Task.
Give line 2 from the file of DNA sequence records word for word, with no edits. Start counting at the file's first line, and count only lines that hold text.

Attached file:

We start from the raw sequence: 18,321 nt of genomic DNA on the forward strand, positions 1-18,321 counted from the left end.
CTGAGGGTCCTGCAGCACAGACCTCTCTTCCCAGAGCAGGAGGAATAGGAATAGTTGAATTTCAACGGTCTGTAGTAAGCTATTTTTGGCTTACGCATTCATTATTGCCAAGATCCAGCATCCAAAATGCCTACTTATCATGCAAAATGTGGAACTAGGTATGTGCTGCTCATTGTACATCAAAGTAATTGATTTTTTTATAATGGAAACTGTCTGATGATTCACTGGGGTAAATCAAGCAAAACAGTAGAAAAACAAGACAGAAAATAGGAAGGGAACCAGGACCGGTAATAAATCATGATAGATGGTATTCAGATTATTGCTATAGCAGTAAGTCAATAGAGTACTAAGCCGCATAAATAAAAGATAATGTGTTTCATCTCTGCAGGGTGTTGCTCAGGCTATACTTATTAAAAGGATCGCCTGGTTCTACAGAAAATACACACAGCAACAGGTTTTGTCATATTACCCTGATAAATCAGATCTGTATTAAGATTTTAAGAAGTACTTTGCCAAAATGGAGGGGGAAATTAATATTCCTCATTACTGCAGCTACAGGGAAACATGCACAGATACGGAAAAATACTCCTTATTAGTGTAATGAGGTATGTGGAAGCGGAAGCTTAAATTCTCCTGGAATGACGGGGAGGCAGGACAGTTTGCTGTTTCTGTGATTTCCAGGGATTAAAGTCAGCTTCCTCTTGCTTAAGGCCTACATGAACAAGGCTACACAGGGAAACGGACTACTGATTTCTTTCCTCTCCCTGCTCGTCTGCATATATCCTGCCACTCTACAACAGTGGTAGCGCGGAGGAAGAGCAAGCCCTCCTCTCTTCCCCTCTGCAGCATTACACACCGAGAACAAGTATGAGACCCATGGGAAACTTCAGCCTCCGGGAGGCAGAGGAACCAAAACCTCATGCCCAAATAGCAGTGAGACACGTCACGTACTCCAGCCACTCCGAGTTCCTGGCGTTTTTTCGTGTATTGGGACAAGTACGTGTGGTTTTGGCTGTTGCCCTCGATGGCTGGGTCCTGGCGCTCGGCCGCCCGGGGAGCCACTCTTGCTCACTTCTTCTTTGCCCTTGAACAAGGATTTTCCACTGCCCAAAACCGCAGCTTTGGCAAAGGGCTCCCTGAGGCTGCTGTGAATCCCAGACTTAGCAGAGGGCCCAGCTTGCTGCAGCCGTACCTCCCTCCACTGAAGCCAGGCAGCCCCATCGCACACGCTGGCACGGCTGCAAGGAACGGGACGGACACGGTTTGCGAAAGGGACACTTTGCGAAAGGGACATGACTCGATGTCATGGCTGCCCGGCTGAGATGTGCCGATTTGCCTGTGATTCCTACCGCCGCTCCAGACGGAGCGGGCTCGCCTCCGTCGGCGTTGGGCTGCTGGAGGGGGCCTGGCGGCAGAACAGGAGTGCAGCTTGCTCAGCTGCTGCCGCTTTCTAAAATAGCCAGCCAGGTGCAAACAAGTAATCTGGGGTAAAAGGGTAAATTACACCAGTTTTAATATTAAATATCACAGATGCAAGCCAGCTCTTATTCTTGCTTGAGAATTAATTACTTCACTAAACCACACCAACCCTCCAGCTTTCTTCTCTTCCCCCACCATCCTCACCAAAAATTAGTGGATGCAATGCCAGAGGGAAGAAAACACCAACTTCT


CTGAGGGTCCTGCAGCACAGACCTCTCTTCCCAGAGCAGGAGGAATAGGAATAGTTGAATTTCAACGGTCTGTAGTAAGCTATTTTTGGCTTACGCATTCATTATTGCCAAGATCCAGCATCCAAAATGCCTACTTATCATGCAAAATGTGGAACTAGGTATGTGCTGCTCATTGTACATCAAAGTAATTGATTTTTTTATAATGGAAACTGTCTGATGATTCACTGGGGTAAATCAAGCAAAACAGTAGAAAAACAAGACAGAAAATAGGAAGGGAACCAGGACCGGTAATAAATCATGATAGATGGTATTCAGATTATTGCTATAGCAGTAAGTCAATAGAGTACTAAGCCGCATAAATAAAAGATAATGTGTTTCATCTCTGCAGGGTGTTGCTCAGGCTATACTTATTAAAAGGATCGCCTGGTTCTACAGAAAATACACACAGCAACAGGTTTTGTCATATTACCCTGATAAATCAGATCTGTATTAAGATTTTAAGAAGTACTTTGCCAAAATGGAGGGGGAAATTAATATTCCTCATTACTGCAGCTACAGGGAAACATGCACAGATACGGAAAAATACTCCTTATTAGTGTAATGAGGTATGTGGAAGCGGAAGCTTAAATTCTCCTGGAATGACGGGGAGGCAGGACAGTTTGCTGTTTCTGTGATTTCCAGGGATTAAAGTCAGCTTCCTCTTGCTTAAGGCCTACATGAACAAGGCTACACAGGGAAACGGACTACTGATTTCTTTCCTCTCCCTGCTCGTCTGCATATATCCTGCCACTCTACAACAGTGGTAGCGCGGAGGAAGAGCAAGCCCTCCTCTCTTCCCCTCTGCAGCATTACACACCGAGAACAAGTATGAGACCCATGGGAAACTTCAGCCTCCGGGAGGCAGAGGAACCAAAACCTCATGCCCAAATAGCAGTGAGACACGTCACGTACTCCAGCCACTCCGAGTTCCTGGCGTTTTTTCGTGTATTGGGACAAGTACGTGTGGTTTTGGCTGTTGCCCTCGATGGCTGGGTCCTGGCGCTCGGCCGCCCGGGGAGCCACTCTTGCTCACTTCTTCTTTGCCCTTGAACAAGGATTTTCCACTGCCCAAAACCGCAGCTTTGGCAAAGGGCTCCCTGAGGCTGCTGTGAATCCCAGACTTAGCAGAGGGCCCAGCTTGCTGCAGCCGTACCTCCCTCCACTGAAGCCAGGCAGCCCCATCGCACACGCTGGCACGGCTGCAAGGAACGGGACGGACACGGTTTGCGAAAGGGACACTTTGCGAAAGGGACATGACTCGATGTCATGGCTGCCCGGCTGAGATGTGCCGATTTGCCTGTGATTCCTACCGCCGCTCCAGACGGAGCGGGCTCGCCTCCGTCGGCGTTGGGCTGCTGGAGGGGGCCTGGCGGCAGAACAGGAGTGCAGCTTGCTCAGCTGCTGCCGCTTTCTAAAATAGCCAGCCAGGTGCAAACAAGTAATCTGGGGTAAAAGGGTAAATTACACCAGTTTTAATATTAAATATCACAGATGCAAGCCAGCTCTTATTCTTGCTTGAGAATTAATTACTTCACTAAACCACACCAACCCTCCAGCTTTCTTCTCTTCCCCCACCATCCTCACCAAAAATTAGTGGATGCAATGCCAGAGGGAAGAAAACACCAACTTCT